This preview shows page 1. Sign up to view the full content.
Unformatted text preview: Water G= H-T S G free energy change H Entholpy T Temperature S - Entropy G= H-T S Large increase in Enrtopy, S, is responsible for dissolving of salts (NaCl) in water. Chemical Reactivity When bonds are broken and formed, the difference between energy extracted from surroundings and energy released to the surroundings can be called enthalpy change, H. If energy is absorbed (endothermic), the H is positive. If energy is released (exothermic), the H is negative. Enthalpy- H The change in enthalpy reflects the numbers and kinds of bonds that are made or broken. The H is one of the three factors that determine the free energy change G of the reaction. Enthalpy, H Temperature, T Entropy, S Four Types of Noncovalent Interactions Hydrogen bonds Ionic interactions Hydrophobic interactions Van der Waals interactions Pure Water is Ionized H2O[H+ + [OH-] Hydronium ions H3O+ Ionization of water is expressed by equilibrium constant: Keq Ion product of water Kw=(55.5M) x Keq= [H+ ] x [OH-]=1x10-14M2 The product of [H+ ] x [OH-]= 1x10-14M2 When [H+ ] = [OH-]= 1x10-7M. The pH scale designated the [H+] and [OH-] concentrations pH is negative log of [H+] concentration=> -log[H+]. pH=7 means [H+] concentration of 10-7 and , therefore, [OH-] concentration of 10-7. Weak acids and bases have dissociation constants Acids are proton donors Bases are proton acceptors HA[H+] + [A-] CH3COOH H+ + CH3COO- Ka -dissociation constant pKa of 4.76 means that at pH 4.76 half of the protons have dissociated. ...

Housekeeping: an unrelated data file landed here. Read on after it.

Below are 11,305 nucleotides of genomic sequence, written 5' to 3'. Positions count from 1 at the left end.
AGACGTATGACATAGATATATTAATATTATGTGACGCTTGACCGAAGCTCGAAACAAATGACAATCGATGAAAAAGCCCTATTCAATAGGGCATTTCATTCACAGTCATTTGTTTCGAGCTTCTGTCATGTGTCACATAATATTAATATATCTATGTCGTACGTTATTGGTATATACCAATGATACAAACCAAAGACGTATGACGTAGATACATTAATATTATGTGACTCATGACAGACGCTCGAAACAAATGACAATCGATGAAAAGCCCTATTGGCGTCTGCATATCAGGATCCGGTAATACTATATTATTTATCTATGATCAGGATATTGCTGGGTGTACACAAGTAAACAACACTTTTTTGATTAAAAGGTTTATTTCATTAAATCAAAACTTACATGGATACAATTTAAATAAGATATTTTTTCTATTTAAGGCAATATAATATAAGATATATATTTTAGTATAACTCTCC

View Full Document
- Spring '11